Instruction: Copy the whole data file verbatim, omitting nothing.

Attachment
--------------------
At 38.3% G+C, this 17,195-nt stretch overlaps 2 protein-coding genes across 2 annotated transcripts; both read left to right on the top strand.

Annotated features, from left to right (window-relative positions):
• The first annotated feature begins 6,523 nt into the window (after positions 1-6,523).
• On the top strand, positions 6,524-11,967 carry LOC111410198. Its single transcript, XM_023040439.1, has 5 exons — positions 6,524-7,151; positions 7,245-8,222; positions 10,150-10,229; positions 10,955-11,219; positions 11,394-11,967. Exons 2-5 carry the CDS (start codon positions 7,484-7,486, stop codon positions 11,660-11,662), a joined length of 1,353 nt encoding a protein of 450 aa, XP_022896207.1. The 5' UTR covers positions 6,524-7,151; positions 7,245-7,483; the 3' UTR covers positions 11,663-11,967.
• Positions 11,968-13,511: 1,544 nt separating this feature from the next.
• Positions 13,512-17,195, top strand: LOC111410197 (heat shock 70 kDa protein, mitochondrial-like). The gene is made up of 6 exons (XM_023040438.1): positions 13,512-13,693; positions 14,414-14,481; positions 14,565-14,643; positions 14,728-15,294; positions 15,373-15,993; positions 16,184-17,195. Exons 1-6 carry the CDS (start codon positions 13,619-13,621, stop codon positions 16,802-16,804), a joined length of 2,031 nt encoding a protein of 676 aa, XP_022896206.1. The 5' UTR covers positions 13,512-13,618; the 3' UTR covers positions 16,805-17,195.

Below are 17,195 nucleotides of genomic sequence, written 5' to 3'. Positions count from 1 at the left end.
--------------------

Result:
At 38.3% G+C, this 17,195-nt stretch overlaps 2 protein-coding genes across 2 annotated transcripts; both read left to right on the top strand.

Annotated features, from left to right (window-relative positions):
• The first annotated feature begins 6,523 nt into the window (after positions 1-6,523).
• On the top strand, positions 6,524-11,967 carry LOC111410198. Its single transcript, XM_023040439.1, has 5 exons — positions 6,524-7,151; positions 7,245-8,222; positions 10,150-10,229; positions 10,955-11,219; positions 11,394-11,967. Exons 2-5 carry the CDS (start codon positions 7,484-7,486, stop codon positions 11,660-11,662), a joined length of 1,353 nt encoding a protein of 450 aa, XP_022896207.1. The 5' UTR covers positions 6,524-7,151; positions 7,245-7,483; the 3' UTR covers positions 11,663-11,967.
• Positions 11,968-13,511: 1,544 nt separating this feature from the next.
• Positions 13,512-17,195, top strand: LOC111410197 (heat shock 70 kDa protein, mitochondrial-like). The gene is made up of 6 exons (XM_023040438.1): positions 13,512-13,693; positions 14,414-14,481; positions 14,565-14,643; positions 14,728-15,294; positions 15,373-15,993; positions 16,184-17,195. Exons 1-6 carry the CDS (start codon positions 13,619-13,621, stop codon positions 16,802-16,804), a joined length of 2,031 nt encoding a protein of 676 aa, XP_022896206.1. The 5' UTR covers positions 13,512-13,618; the 3' UTR covers positions 16,805-17,195.

Below are 17,195 nucleotides of genomic sequence, written 5' to 3'. Positions count from 1 at the left end.